Back to Leith to retrace Saturday's footsteps and take a whole lot of other photos in different light. 

Then coffee with ArcLight and AlfThomas - it was a treat to meet them both - before my next insane dive into the festival.

Daughterhood was back on the theme of the tensions that long-term caring for an ill parent adds to being young-adult siblings. I was especially interested in the way the play showed how the current sibling relationship is based on the layering of years of their relationship(s) with their younger selves. Different interpretations of the past, assumptions, dashed hopes, resentments all feeding into the present day of different priorities and different values. It was thoughtful, deft and engaging but, with no set and no props, the actor who had to play multiple roles had difficulties differentiating them for us. Years ago I saw an outstanding production of Stones in His Pockets, which calls for a cast of two actors to play 15 characters. That was when I really learnt to appreciate the skill of acting: accent, yes; a different hat, yes; but also the gait, the line of the shoulders, the shape of the mouth, the way the eyes look and the hand moves... This play showed me an actor in training for that.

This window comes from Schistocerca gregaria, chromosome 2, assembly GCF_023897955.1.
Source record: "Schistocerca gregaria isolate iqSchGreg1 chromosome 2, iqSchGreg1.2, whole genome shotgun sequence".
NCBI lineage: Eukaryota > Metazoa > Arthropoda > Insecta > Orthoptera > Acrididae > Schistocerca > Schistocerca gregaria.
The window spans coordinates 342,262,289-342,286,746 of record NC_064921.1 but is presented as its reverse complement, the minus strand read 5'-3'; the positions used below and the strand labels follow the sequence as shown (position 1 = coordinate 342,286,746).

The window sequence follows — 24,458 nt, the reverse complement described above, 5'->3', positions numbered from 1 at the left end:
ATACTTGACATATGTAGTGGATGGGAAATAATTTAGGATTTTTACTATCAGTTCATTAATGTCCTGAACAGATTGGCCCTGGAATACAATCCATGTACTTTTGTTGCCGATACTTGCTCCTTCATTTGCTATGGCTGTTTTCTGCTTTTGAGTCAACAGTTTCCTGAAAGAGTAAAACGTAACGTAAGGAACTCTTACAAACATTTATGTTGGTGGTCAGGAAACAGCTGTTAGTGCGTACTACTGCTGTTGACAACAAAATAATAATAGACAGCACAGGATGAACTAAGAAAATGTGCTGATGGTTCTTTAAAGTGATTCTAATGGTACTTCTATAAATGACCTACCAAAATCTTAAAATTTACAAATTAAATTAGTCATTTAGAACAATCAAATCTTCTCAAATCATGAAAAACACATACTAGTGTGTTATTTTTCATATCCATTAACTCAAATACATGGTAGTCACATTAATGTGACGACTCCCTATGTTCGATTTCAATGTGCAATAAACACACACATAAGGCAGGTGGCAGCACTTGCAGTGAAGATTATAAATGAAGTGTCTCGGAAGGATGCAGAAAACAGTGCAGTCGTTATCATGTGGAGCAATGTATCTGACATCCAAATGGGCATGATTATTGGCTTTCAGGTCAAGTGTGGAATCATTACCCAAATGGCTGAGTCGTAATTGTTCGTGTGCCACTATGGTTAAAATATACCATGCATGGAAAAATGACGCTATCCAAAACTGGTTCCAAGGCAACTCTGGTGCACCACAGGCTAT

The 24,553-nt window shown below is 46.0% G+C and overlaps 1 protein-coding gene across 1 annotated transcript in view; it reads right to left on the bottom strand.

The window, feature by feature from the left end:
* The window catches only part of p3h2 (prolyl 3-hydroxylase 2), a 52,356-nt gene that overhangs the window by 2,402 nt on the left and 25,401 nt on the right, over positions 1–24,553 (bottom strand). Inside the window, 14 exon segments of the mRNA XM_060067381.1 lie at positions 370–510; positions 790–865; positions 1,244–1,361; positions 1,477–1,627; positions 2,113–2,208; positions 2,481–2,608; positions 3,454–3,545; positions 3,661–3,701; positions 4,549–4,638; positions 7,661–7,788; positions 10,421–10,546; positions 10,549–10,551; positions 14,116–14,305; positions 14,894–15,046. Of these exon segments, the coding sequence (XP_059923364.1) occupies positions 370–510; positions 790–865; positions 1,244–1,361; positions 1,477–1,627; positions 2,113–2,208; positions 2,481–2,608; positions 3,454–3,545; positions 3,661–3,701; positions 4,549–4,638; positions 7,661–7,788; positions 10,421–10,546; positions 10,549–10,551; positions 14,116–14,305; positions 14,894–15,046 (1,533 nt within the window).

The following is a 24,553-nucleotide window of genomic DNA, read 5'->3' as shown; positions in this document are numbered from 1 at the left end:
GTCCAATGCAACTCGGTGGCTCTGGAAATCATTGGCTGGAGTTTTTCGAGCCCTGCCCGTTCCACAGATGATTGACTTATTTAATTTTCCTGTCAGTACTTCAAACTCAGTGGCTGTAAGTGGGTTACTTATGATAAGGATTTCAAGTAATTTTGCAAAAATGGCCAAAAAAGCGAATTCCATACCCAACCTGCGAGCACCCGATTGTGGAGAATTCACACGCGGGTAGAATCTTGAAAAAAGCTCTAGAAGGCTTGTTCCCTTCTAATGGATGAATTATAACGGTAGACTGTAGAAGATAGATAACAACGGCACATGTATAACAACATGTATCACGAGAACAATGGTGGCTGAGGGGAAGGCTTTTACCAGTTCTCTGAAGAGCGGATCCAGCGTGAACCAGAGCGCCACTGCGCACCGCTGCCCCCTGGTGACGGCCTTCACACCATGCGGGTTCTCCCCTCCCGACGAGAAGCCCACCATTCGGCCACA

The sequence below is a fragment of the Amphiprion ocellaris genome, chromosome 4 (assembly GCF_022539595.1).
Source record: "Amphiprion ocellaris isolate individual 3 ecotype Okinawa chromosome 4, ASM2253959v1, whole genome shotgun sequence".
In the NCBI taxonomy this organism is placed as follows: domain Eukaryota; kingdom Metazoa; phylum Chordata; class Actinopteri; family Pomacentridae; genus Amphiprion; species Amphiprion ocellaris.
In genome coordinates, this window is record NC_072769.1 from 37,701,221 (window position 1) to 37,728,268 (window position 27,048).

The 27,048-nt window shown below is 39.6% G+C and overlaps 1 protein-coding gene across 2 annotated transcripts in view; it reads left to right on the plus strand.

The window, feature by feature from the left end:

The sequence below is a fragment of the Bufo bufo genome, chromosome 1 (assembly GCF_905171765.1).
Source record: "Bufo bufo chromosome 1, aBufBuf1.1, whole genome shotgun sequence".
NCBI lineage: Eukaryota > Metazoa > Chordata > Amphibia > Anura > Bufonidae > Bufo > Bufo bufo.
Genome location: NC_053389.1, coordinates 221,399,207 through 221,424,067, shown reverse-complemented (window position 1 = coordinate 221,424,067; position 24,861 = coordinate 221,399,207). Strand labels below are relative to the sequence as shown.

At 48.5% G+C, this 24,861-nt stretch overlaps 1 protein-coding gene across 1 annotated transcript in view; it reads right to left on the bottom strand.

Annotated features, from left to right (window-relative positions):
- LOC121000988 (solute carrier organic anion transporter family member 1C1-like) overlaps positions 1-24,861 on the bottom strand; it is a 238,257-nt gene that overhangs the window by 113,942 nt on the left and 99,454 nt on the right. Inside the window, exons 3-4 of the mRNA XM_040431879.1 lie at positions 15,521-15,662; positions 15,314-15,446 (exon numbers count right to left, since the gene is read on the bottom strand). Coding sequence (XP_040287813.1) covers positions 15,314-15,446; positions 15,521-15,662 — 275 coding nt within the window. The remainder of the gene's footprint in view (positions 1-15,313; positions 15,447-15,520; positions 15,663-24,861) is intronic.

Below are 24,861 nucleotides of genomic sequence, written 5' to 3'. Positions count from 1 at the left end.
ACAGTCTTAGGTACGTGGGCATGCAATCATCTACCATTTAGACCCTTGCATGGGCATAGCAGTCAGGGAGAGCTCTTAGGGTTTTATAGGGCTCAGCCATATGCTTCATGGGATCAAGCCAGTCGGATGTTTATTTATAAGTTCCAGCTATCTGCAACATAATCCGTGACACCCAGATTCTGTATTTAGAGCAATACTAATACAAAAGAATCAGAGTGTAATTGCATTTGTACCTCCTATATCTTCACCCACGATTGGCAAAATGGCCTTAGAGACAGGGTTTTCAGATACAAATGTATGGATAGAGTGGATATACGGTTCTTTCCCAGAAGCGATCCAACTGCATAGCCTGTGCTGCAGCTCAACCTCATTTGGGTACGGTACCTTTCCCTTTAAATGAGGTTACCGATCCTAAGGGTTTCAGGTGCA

I met WhiskyFoxtrot to see the comedian Sarah Keyworth - low-key and laconic. Just as I was thinking that some of her observations on feminism, sexuality and relationships were a bit old and derivative, she neatly turned them to shed a little light on trans issues. OK, that's something that needs doing.

We went on to the unstoppable Desiree Burch. Wow! About two hours of dense material packed into 65 minutes: she uses shameless irreverence, a wealth of cultural references (of which I probably got about 20%, but that didn't matter, or I don't think it did) and sharp intelligence to make acute points about power and injustice, fact and fiction, in a hugely entertaining way. She stood at the door afterwards to meet her audience, when she must surely have wanted to shower and slump, and was as gracious and generous as could be.

Then the recommended comic, Alfie Brown. I laughed, a bit.

Graffiti wall extra.

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